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Representatives from several government, civic organizations and businesses within the
county attended the event, including Dawson County Commissioner Julie Nix, left, Martha
Holbrook, R.E.A.D Dawson Executive Director Sandy Lipkowitz, Dawsonville Mayor James
Grogan, Dawson County Commissioner Sharon Fausett, and Dawson County Chamber of
Commerce President Christie Haynes. PHOTOS BY DENISE RAY

Dawson County named ‘Certified Literate Community’

Designation means stronger work force

By Denise Ray This email address is being protected from spambots. You need JavaScript enabled to view it.

Dawson County became a Certified Literate Community (CLP) on Wednesday, May 24. The CLC designation is significant, according to State CLCP Director Annaliza Thomas, because it indicates that over half the community has achieved a high school diploma or GED and that the community has worked together to create opportunities and avenues for community members to meet their educational goals.

Reading Education Association of Dawson County, Inc. (R.E.A.D.) fulfilled all criteria to become a Certified Literacy Community Program (CLCP).

“There are times when you feel like ‘will we ever do it’ but we’ve done it,” Sandy Lipkowitz, executive director of READ said. “Hopefully it will impact businesses coming into Dawson County and economic development to know that we have a literate workforce.”

Explaining that there are several criteria a program must meet in order to be recommended for certification, Thomas said Dawson County exceeded her expectations in one: community collaboration.

 

SSOL 6 6 read clcp2 IMG 8448

Former Georgia Department of Technical and Adult Education (DTAE) Commissioner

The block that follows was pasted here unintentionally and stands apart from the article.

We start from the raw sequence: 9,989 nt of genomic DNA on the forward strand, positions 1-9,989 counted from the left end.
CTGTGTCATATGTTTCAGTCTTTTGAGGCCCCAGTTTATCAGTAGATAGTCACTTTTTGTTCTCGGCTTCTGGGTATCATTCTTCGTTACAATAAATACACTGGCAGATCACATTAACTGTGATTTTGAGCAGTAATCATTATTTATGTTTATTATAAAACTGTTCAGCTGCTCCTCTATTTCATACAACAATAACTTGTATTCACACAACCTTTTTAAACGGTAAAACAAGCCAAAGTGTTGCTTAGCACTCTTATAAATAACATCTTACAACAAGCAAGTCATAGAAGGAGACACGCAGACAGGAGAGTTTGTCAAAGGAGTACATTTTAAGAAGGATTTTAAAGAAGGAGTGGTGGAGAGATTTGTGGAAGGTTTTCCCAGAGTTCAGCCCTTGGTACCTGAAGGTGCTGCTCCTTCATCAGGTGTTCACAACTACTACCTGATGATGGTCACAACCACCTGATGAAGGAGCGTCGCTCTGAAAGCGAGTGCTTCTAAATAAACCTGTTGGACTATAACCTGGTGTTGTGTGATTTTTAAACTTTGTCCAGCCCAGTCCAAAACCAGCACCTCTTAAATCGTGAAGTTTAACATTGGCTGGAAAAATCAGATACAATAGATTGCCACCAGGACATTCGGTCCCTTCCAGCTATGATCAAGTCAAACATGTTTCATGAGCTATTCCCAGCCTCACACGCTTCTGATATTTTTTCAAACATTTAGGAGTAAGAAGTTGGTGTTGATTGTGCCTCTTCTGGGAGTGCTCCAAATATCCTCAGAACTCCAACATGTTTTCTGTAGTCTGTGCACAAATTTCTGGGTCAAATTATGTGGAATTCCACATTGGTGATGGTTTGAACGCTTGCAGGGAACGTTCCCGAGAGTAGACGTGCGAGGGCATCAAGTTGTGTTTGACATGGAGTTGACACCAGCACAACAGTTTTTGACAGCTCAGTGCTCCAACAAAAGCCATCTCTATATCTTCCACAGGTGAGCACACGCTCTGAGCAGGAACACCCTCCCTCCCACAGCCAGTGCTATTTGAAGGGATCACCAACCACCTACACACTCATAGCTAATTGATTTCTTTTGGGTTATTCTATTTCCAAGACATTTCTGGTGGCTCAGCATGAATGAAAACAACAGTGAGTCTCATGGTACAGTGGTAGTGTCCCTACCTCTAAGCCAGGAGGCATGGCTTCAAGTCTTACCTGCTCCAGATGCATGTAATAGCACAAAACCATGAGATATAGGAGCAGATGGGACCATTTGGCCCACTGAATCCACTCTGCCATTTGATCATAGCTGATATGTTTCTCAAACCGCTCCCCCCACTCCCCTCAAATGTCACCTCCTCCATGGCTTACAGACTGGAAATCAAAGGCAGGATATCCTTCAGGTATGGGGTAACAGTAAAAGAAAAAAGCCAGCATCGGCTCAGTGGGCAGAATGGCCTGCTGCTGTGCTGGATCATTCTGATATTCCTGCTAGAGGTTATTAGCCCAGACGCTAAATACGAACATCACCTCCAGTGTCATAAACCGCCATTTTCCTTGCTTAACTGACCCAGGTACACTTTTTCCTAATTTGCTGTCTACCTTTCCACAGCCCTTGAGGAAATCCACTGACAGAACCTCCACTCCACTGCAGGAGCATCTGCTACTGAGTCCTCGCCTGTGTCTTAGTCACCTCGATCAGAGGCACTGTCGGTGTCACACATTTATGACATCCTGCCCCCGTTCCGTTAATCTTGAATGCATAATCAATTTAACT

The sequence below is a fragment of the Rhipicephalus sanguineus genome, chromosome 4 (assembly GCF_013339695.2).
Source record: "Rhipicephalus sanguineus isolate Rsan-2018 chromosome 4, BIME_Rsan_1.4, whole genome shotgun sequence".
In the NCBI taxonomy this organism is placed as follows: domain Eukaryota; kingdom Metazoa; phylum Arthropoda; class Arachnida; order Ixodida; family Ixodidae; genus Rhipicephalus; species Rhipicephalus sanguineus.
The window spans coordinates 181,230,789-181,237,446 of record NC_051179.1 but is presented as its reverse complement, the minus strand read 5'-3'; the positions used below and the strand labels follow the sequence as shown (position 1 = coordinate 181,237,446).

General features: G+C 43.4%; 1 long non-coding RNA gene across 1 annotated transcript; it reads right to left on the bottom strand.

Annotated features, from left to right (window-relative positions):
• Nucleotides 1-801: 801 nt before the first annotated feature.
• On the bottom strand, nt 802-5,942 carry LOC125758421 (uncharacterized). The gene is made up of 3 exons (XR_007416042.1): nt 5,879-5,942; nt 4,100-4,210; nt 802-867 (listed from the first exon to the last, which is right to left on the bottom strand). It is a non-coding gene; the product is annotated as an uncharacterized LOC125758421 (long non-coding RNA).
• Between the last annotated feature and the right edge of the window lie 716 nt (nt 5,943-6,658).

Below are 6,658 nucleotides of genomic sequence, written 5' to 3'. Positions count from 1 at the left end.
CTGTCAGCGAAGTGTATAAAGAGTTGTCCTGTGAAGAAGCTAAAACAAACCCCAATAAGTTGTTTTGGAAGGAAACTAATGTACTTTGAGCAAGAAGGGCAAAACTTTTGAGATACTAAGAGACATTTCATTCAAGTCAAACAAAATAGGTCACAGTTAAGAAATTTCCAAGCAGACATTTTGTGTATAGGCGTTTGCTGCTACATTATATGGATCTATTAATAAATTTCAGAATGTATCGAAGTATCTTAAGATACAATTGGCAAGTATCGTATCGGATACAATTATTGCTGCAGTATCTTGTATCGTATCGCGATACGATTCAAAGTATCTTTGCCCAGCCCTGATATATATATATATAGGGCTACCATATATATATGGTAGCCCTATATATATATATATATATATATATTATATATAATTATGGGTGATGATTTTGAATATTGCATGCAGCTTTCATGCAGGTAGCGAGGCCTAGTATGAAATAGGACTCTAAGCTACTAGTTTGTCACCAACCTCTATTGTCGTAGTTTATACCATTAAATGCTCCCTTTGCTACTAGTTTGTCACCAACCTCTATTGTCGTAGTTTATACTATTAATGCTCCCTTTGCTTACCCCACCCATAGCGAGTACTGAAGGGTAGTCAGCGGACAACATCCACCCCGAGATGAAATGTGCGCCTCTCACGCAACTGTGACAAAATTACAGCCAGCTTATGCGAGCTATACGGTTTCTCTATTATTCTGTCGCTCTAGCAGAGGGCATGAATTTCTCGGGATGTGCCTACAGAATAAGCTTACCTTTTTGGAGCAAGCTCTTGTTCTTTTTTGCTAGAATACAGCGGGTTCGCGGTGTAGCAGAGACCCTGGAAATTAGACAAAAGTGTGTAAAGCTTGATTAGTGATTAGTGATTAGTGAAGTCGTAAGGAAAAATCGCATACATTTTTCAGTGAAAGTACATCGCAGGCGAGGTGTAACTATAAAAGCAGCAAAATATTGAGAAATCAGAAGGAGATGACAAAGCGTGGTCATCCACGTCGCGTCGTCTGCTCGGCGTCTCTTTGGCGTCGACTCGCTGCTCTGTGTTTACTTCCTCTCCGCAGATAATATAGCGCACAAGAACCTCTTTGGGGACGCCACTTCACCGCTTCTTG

Dr. Kenneth Breeden addresses the audience during May 23 event.

“Dawson County’s adult literacy program has truly been a shining example of the positive social and economic impact a community collaboration can have,” Thomas said. Community partners in the effort to irradiate illiteracy in Dawson County include representatives from Lanier Technical College, elected officials, and the Dawson County Chamber of Commerce.

Dr. Ray Perren, president of Lanier Tech commented on the importance of a GED program. The work READ does through its GED program is, according to Perren, not only changing lives today, but it is also changing the lives of future generations.

Dawson County Commissioner Julie Nix, currently serving on the READ Advisory board, has been involved with read since 1995. She also touted the efforts of READ within the community.

“As a result of the hard work of the READ board, students will get GEDs, have more earning power, make more money, improve their self esteem, and have opportunities to further their education,” Nix said. “This improves the work force in Dawson County and makes the community wonderful.”

Community support came from the state level as Rep. Kevin Tanner, promised his continued support.

“With the time that I remain in state government I commit to you that I’m going to work hard to make sure that we fully fund adult education, technical colleges and adult literacy,” Tanner said.

The CLCP was the brain child of Dr. Kenneth Breeden, according to Lipkowitz.

“He’s the one that instituted this and presented it to then Governor Zell Miller,” Thomas said. “He hired Billie Izard, our first state CLCP director, too.”

 

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